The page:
I agree modern dance and ballet lessons can be very helpful. Gracie has it, she is only in her juniors shifting to seniors so we still have to remember that. I do believe that she has a really great team so all the best to her. I am really proud of her and her achievements this year!
No matter what hue of medal she gets, her name and looks are good as gold!
I believe the glamorous and gorgeous look (beauty points), maturity, wonderful and humble attitude will work for her. The next key is to connect to the audience using the most effective choreography (by doing more dancing), incorporating more transitions, attaining consistency- more clean run-throughs, exquisite and glorious music to compliment her personality and beauty - skate from the soul (feel the music). She should video her performances- look at the small details on how to improve further a move like this and that. Nitpicking in short. I believe Gracie is a perfectionist and has learned that life is not perfect all the time and carries this wonderful attitude to go with it- but she still seeks for perfection like all skaters do.
For a lot of skating connoisseurs , especially the purist, figure skating is the ballet on ice! So it's an absolute joy to see someone who fuses ballet and skating perfectly. In reality figure skating is totally different from ballet- but ballet training and I guess modern dance nowadays can really make a difference in a performance and in the judges scores!
Figure skating isn't ballet on ice. It really isn't. Don't understand why people are always so eager for ballet to have a monopoly on the words graceful, elegant, good posture, lines, etc. As if it were the only source of those things.
So I don't actually think it's a priority to make sure Gracie has the best posture and lines (she's not so shabby currently). I'd rather see Gracie get some sort of training so that she's more aware of how her movements are talking, and taking ownership of what they're saying. I want to see her feel her movement and make the audience feel it, too. That, I think, is what her skating can use the most improvement in currently.
I'll expect that you'll get lots more answers if we put this in The Edge folder, but here in the Lutz Corner, you'll be most likely to get people who skate seriously to answer you. This is the place to ask, "Do I really need to take ballet?," and the conventional wisdom is that you do, but it would be interesting to hear what other skaters have to say.
If you'd like me to move this to the Edge, just PM me, or ask on this thread, because the intersection between ballet and skating is something skating fans will definitely have opinions about. The answers you get in The Edge are more likely to be to the question, "Is it really that similar?," and, "Should it really be that similar?"
Last edited by dorispulaski; 03-07-2012 at 12:06 AM.
yes please move it ;D
Ballet helps teach grace of movement to people who are not naturally graceful. A skater who is more technical would benefit more from a ballet class than someone who is already artistically inclined.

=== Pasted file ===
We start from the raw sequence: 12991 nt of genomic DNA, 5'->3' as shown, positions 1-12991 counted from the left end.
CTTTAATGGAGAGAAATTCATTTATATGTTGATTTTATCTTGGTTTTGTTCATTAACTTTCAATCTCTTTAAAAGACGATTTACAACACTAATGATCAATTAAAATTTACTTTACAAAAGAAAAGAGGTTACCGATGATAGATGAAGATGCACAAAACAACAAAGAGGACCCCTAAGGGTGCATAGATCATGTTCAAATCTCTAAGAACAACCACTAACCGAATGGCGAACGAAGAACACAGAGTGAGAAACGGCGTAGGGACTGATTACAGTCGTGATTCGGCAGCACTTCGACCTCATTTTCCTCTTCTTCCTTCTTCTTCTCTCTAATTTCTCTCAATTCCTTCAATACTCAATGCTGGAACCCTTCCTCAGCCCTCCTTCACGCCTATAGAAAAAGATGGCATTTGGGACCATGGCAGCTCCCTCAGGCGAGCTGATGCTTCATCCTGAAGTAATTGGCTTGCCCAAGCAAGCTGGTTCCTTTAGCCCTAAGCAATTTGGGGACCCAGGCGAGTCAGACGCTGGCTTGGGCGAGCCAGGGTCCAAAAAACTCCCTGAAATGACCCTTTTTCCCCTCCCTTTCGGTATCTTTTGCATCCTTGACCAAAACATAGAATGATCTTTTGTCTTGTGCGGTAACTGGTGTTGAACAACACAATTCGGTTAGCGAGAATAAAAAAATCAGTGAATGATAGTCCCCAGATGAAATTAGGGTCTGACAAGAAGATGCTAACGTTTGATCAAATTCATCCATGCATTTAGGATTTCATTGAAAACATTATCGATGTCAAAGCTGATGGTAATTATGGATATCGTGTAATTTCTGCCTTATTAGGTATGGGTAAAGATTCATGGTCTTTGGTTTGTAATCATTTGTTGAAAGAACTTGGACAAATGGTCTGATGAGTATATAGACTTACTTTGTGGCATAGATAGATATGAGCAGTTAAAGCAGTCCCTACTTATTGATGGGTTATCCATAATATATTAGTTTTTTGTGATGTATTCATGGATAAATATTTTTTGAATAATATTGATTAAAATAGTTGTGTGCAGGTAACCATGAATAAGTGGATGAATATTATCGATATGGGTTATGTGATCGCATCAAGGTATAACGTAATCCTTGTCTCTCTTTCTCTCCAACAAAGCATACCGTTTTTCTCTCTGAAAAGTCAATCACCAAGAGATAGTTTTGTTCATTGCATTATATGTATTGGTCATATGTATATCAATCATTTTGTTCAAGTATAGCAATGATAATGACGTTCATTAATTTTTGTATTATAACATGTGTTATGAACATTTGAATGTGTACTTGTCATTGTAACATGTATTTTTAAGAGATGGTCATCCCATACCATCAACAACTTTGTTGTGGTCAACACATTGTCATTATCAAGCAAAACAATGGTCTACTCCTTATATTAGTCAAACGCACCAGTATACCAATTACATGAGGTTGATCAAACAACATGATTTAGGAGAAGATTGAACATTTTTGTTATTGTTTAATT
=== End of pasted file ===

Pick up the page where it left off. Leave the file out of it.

I think this is an interesting question, because frankly, I think figure skating is a lot more than ballet.
In fact, I like to watch non-balletic skaters who still have a good sense of musicality; in many cases, they are a lot more interesting to me.
I have several questions about this issue, and I wonder what everyone's answers might be, especially those of you with expertise in these matters.
Did Soviet skaters have a choice about taking ballet as part of their training? What about some of the later Russian skaters? I'm asking because presumably the Soviet skaters were all different types of skaters, but certain aspects of training were probably mandated for many or all of them. They might have used ballet to gain flexibility, posture, and positioning even if their actual skating style was not balletic at all.
Is any other form of training equivalent to ballet in giving these benefits? For example, would rigorous modern dance training be the equivalent of ballet training?
It's too bad that some of the best exemplars of ballet-trained skaters weren't able to sustain a competitive career: namely, Emanuel Sandhu and Jennifer Kirk. Sandhu actually had at least one quad, but he was too temperamental to attain consistency. Kirk wasn't the world's hugest jumper, and she had the misfortune to skate in the Kwan-Cohen era as well. The other really ballet-trained skater I can think of is Katherine Healy, who didn't want to spend time in the judged section of skating and so turned pro and skated exhibitions at a very young age--fourteen or somesuch. She was amazing to watch except for jumps: the Ina Bauer that girl could do was insane, for instance.
Does anyone know of a skater who devoted as much time to modern dance training as these folk did to ballet? What was/is the effect?
Last edited by Olympia; 03-07-2012 at 01:04 AM.
Top level skaters, who started trainig Ballet seriously for years before and while competing, that come to my mind are: Sandhu, Lambiel and Yukina Ota.
Yukina's elegant style, felxibility and lovely musicality, which she mostly achieved through her long-term Ballet training as little kid (plus piano lessons, probably?), was admired and is still remembered by many skating fans.
But her flexibility eventually forced her into retirement while still so young and promosing. She injured herself from one to another by practicing harder jumps, such as Lutz. Her 'too flexible' ankle and knee just could not hold the impact of toe jumps.